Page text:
So in a sense, my comment here has had a positive result not just for me but also for anyone else reading this thread and worried about the license. So on balance, I'd credit this subthread more for clearing up of FUD than the reverse ;-)

When Blizzard made Starcraft 2, I am sure they were very concerned by all the many software licenses out there, but then decided to use every tool available to make the game better, released at a earlier date, and have resources directed elsewhere than reinventing LGPLv3 licensed libraries.

The gaming industry is however a very competitive one, where every choice is critical. A company there could not survive if they took unnecessary costs. Yours might be different, so maybe the competition won't eat your lunch while you are busy reinventing wheels. Do a risk analysis and decide how much money and time it is worth, and ask yourself what happens if a competitor happens to be in the exact same spot and decided to instead go with the free alternative.

Is this outdated wrt security for zmq 4.0+?

[ed: I see now that the latest version is just a release-candidate -- I accidentally thought 4.0 was "out"]

Yes, it does not describe the current security mechanisms. I've written articles on my blog to explain those; they need to be reworked into a new Guide text.

Version 4.0 is stable; there's a pending 4.1 update.

Not familiar with 0mq, but I'm very familiar with MPI. Does anybody have any experience for how these compare?

any real reason you should use zeromq over rabbitmq?

The two approaches are very different. RabbitMQ centralizes and uses a fairly heavy asymmetric protocol (that I originally designed, so I know this pretty well), which makes the server a major hub, and clients rather stupid and slow.

There are things you just cannot do with AMQP and thus RabbitMQ. The main one, and why we originally started ZeroMQ, was multicast from publishers to subscribers. How else can you get message rates of millions per second?

ZeroMQ (and Nano and the many similar efforts that have come to life since we started) gives every process the same capability. Your laptop can talk directly to ten thousand peers, and do it rapidly.

We do have a broker, Malamute, which works nicely for various patterns. I use this in lots of projects. However not in the conventional sense of starting a process on a box somewhere. I use Malamute as an actor thread, to coordinate events and workload between other actor threads, in a single process.

ZeroMQ makes this kind of scale magic quite easy. Take a look at the CZMQ library and you'll see how wise use of ZeroMQ transforms even an old language like C. Thread-to-thread messages work the same way as process-to-process messages. You can't even think of such things using AMQP.

It does change the way you build distributed systems.

I want to use ZeroMQ but stuck with RabbitMQ because I am using Celery.

I hate Celery and I hate RabbitMQ because it was so difficult to get stuff working the way I wanted which makes me wonder if it would've been better if I just wrote my own simple job queue.

They're fundamentally different things. For your needs, how about rq?


ZeroMQ (in certain configurations) is broker-less if I recall correctly. The clients connect to each other, rather than going through a broker.

Last I checked, ZeroMQ is more of a "low-level" library/framework that provides easy-paths to more higher-level functionality that would be comparable with what you'd expect from a standard message queuing system.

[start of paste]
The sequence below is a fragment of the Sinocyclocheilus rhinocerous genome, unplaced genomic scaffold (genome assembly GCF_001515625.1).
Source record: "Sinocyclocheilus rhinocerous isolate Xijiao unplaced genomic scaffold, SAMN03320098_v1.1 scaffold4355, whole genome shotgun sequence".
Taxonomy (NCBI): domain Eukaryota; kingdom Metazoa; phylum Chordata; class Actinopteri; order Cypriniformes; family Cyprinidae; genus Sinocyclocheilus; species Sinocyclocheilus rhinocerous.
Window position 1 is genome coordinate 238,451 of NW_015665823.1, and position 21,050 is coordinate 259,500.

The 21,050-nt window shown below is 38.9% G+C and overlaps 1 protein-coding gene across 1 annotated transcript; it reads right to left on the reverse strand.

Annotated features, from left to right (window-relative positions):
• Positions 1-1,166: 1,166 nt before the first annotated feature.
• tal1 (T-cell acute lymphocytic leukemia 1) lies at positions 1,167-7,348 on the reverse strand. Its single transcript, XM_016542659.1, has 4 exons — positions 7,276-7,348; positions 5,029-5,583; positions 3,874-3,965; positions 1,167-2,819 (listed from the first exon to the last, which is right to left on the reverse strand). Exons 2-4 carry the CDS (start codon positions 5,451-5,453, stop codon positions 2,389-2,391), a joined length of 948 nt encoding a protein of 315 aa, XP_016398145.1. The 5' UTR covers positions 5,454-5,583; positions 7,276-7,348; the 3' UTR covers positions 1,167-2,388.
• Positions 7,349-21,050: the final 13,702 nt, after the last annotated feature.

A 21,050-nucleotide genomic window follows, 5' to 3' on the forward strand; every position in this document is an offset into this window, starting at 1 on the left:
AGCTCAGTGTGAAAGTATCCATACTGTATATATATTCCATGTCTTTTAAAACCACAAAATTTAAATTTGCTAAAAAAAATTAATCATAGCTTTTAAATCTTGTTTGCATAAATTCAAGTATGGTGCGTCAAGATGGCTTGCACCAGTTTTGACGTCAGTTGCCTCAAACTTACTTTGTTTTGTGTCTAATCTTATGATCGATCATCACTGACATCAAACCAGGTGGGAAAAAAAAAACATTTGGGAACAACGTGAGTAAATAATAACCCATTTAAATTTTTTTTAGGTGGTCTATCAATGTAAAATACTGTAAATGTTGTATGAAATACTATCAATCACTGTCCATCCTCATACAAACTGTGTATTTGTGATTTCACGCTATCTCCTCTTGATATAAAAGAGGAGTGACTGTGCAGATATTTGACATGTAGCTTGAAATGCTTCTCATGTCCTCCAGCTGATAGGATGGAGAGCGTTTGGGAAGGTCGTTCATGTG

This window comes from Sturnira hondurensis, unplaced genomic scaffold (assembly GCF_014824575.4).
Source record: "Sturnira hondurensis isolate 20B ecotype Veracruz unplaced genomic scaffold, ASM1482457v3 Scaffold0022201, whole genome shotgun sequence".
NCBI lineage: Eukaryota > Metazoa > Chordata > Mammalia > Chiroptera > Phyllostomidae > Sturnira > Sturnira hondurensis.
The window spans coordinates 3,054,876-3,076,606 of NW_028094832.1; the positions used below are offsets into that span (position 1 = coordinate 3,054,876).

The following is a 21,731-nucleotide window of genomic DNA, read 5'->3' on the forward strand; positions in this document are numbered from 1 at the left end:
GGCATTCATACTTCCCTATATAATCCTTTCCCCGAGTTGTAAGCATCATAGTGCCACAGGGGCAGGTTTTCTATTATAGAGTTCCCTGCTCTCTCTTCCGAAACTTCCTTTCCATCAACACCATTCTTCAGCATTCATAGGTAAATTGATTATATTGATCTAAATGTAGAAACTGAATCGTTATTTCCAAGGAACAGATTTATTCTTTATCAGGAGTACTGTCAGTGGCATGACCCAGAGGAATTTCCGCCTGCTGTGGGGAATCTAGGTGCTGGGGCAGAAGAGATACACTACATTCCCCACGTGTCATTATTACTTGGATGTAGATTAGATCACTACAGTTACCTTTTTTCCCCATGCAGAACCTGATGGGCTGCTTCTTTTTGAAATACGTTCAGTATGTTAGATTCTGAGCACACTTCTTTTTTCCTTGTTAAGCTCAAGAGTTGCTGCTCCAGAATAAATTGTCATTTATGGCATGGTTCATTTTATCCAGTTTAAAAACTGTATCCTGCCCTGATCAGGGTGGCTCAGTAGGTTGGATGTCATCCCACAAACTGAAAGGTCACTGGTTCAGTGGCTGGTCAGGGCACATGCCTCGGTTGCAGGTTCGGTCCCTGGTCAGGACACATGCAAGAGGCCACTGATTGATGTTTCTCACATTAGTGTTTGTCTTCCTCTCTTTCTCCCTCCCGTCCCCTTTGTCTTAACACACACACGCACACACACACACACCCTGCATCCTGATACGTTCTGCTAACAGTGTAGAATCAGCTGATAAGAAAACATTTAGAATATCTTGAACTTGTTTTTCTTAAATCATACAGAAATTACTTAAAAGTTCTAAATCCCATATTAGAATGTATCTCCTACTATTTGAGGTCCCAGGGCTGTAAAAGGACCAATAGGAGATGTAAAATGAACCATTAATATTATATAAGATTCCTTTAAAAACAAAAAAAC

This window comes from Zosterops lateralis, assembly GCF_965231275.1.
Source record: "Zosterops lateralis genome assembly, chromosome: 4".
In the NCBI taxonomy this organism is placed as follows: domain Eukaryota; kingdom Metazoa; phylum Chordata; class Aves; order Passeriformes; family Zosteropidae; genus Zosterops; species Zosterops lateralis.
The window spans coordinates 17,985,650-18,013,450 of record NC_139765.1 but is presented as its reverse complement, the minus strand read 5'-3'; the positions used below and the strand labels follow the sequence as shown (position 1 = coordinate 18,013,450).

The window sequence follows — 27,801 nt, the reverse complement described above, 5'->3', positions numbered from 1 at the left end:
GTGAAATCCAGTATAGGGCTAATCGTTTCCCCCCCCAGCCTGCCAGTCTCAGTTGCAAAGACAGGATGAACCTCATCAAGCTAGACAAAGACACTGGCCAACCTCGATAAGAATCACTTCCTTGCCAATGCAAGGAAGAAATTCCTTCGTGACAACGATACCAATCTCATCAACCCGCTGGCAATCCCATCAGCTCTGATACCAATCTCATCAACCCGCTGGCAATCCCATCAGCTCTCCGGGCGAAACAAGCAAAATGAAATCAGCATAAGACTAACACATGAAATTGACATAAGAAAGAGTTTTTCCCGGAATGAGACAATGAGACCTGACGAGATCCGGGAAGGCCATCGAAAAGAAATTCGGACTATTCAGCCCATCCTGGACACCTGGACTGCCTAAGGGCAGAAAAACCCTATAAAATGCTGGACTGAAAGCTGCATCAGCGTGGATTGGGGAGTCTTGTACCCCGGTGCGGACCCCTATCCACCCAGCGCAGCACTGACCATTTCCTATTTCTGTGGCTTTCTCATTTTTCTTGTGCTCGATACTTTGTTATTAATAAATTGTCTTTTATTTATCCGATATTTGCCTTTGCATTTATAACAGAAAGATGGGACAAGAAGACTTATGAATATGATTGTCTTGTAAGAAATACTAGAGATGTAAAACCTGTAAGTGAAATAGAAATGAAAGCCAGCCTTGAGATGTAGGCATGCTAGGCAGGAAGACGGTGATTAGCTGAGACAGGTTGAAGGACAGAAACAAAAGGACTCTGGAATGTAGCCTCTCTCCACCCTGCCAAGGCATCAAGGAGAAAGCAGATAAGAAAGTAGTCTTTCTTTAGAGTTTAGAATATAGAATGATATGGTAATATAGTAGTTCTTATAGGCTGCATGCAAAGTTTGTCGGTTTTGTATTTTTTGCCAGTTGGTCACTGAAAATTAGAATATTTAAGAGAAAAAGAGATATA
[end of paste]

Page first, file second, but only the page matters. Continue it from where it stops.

Anyone got a different take from it? I only did the tutorials quite a while back.

Yep, it's best to think of ZeroMQ as networking library than an "MQ". It makes communication between processes easier than writing BSD sockets code by hand.

For example, the Mongrel2 web server uses ZeroMQ to drive backend handlers. You probably wouldn't dream of transporting HTTP requests and responses over a brokered message queue, but ZeroMQ is different since it's "just sockets".

Yes, ZeroMQ is brokeless. However, you can implement a broker with ZeroMQ. In addition, it should be noted that ZeroMQ buffers messages when the connection is disconnected.

If micro (possibly nano) seconds matter, you can't use a broker system like rabbit. 0mq is a set of wrappers around tcp and udp and allow you to do network programming at extreme performance levels generally not available without a whole lot of mucking about.

While this doesn't answer the question, one thing I've found (see my other comment for why I don't care for 0mq) is that Rabbit really doesn't like to be full as a queue.

It really requires that you can eat messages off as quick as you can put them on the queue, or else it slows down -- which means you can't pull them off as quickly, and then things basically get to "cascade failure" type problems.

Maybe others have other experiences - Rabbit is fast, but I'd probably evaluate other options if you want your queue to actually, well, queue.

zmq is not a message broker like rabbitmq. its more like a concurrency library. it kinda feels like working with sockets, except its not just sockets.

recommended read: http://zeromq.org/topics:omq-is-just-sockets

hn-thread: https://news.ycombinator.com/item?id=6739231

This is not entirely accurate. The difference is that ZeroMQ doesn't have a centralized broker, not that it doesn't allow you to work with sockets. Lots of ZeroMQ projects utilize sockets for communication. In fact, because there isn't a broker, ZeroMQ gives you more freedom as to the underlying communication medium.

In the Postface section one of the contributors writes:

"We investigated different solutions to find something suitable for our needs. We tried different message brokers (RabbitMQ, ActiveMQ Apollo, Kafka), but failed to reach a low and predictable latency with any of them."